Wednesday, March 30, 2011

Technology and Urban Schools

Recently for my Urban Education course I (with my class) went to Perth Amboy High School to observe teachers and the different teaching styles of educators in urban schools.  One of the biggest points my professor made was that you cannot make judgments off of one observation.  I agree with this because everyone has their bad days, but my experience in this classroom was enough to show me that education in urban schools is very different from that of suburban schools.  One difference that made me think of this course was the amount of technology available in this school.  In the math classroom that I observed there was no technology other than the computer that the teacher had on his desk and a very old projector.  This man who taught the class that I observed seemed to teach directly out of the book and to be honest was very hard to follow.  I couldn't imagine being a student in this classroom other than from watching students in this class it seemed that if I was a student in this classroom I'd be bored and thinking of other things.

From observing the rest of the school it looked like there really wasn't much technology throughout the rest of the school either.  I doubt many of the students here had the opportunity to use a computer lab or other types of technology even as little as once a month.  In a school that has 900 more students than it was build to hold, there are very rarely any classrooms that are empty, in fact we had a very hard time finding a place to come back together as a class after we had all done our observations, administrators wanted to hold a class in the room with us.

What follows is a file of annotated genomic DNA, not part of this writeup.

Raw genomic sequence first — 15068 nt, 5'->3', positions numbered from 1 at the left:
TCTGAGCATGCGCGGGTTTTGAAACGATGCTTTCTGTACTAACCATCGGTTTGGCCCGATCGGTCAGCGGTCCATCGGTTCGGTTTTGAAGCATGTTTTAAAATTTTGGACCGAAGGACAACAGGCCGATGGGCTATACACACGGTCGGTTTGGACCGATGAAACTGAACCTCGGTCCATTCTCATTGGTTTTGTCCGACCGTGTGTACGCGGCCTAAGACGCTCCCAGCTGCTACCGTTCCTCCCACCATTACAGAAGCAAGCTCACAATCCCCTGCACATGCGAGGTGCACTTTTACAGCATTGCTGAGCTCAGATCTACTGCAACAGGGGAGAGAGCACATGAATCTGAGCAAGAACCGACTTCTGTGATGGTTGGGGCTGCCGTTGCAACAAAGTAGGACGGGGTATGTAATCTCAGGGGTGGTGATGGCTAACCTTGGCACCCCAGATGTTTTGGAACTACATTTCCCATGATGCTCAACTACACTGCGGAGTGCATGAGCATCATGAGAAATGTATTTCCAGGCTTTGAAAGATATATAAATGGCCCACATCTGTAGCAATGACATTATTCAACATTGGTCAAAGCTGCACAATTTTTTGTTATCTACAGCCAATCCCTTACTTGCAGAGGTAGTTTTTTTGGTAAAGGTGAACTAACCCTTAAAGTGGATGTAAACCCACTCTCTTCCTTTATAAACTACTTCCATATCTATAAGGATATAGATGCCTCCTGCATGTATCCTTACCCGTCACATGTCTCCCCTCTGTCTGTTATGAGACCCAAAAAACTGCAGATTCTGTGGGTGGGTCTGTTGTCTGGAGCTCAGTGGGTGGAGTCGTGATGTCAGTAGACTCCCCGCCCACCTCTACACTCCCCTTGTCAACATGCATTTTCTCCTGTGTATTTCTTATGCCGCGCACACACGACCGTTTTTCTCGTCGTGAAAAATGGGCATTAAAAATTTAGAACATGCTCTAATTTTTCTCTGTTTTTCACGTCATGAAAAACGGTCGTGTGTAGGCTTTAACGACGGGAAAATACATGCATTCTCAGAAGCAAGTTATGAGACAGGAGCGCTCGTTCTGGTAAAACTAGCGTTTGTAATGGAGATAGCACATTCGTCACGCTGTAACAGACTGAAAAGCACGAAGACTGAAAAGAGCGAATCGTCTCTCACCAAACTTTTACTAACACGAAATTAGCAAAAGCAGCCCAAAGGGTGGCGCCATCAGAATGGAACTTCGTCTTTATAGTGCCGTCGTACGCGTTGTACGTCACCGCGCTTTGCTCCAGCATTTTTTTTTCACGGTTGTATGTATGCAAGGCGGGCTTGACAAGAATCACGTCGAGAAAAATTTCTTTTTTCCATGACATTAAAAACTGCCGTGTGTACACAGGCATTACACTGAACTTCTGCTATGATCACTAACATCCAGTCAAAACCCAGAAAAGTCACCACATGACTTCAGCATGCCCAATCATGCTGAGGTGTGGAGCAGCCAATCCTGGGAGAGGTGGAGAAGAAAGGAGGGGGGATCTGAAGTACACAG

The whole situation really makes me think about how some of the technologies we talk about in this classroom are harder to use and implement than others in urban areas.  While teachers can apply for grants to obtain technology in schools, what else can we do to help schools in urban areas get resources that so many other schools and districts take for granted?  How do we justify getting these students technology when there are so many other things they may be in need of?  Also, in urban areas many students do not have easy access to computers at home so how can we make things like classroom wikis and blogs more accessible to all students?  I also find myself wondering if there are any resources available to teachers in urban schools to help them learn how to implement forms of technology into their classrooms (other than personal development workshops) when there are very few resources available to them.

These are just a few of the questions I had about technology and urban schools that I plan on investigating more thoroughly.  While I do see it being difficult to get technology into these classrooms I think that they can benefit so much from the enhancing capabilities of all different forms of technology.